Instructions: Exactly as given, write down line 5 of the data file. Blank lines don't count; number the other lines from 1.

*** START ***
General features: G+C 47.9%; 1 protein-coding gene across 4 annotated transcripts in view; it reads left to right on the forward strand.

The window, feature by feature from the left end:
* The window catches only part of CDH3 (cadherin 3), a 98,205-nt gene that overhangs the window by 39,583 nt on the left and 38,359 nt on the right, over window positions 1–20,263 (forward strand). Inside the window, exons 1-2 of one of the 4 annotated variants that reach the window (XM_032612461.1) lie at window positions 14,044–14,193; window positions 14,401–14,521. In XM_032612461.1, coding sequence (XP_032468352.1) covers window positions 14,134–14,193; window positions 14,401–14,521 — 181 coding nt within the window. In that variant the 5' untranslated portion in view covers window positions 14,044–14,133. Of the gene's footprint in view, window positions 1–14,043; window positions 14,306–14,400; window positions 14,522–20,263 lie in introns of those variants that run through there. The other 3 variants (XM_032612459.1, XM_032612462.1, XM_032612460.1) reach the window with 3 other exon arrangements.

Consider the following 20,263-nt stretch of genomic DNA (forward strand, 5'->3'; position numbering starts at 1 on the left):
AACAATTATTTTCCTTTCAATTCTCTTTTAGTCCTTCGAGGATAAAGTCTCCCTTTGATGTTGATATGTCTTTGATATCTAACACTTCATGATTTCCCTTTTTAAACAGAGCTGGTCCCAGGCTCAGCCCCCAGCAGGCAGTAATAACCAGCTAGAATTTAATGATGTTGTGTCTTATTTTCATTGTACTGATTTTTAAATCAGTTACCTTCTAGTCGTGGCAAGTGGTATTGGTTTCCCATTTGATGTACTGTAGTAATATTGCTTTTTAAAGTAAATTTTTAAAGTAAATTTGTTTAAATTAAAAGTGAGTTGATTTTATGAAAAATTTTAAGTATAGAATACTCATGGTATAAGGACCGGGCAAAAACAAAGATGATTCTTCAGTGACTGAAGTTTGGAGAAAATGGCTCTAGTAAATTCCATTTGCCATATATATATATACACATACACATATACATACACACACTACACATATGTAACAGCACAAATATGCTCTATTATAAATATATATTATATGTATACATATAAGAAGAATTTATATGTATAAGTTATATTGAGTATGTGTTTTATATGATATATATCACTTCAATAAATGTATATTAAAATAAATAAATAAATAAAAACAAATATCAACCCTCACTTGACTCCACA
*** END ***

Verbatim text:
AACAATTATTTTCCTTTCAATTCTCTTTTAGTCCTTCGAGGATAAAGTCTCCCTTTGATGTTGATATGTCTTTGATATCTAACACTTCATGATTTCCCTTTTTAAACAGAGCTGGTCCCAGGCTCAGCCCCCAGCAGGCAGTAATAACCAGCTAGAATTTAATGATGTTGTGTCTTATTTTCATTGTACTGATTTTTAAATCAGTTACCTTCTAGTCGTGGCAAGTGGTATTGGTTTCCCATTTGATGTACTGTAGTAATATTGCTTTTTAAAGTAAATTTTTAAAGTAAATTTGTTTAAATTAAAAGTGAGTTGATTTTATGAAAAATTTTAAGTATAGAATACTCATGGTATAAGGACCGGGCAAAAACAAAGATGATTCTTCAGTGACTGAAGTTTGGAGAAAATGGCTCTAGTAAATTCCATTTGCCATATATATATATACACATACACATATACATACACACACTACACATATGTAACAGCACAAATATGCTCTATTATAAATATATATTATATGTATACATATAAGAAGAATTTATATGTATAAGTTATATTGAGTATGTGTTTTATATGATATATATCACTTCAATAAATGTATATTAAAATAAATAAATAAATAAAAACAAATATCAACCCTCACTTGACTCCACA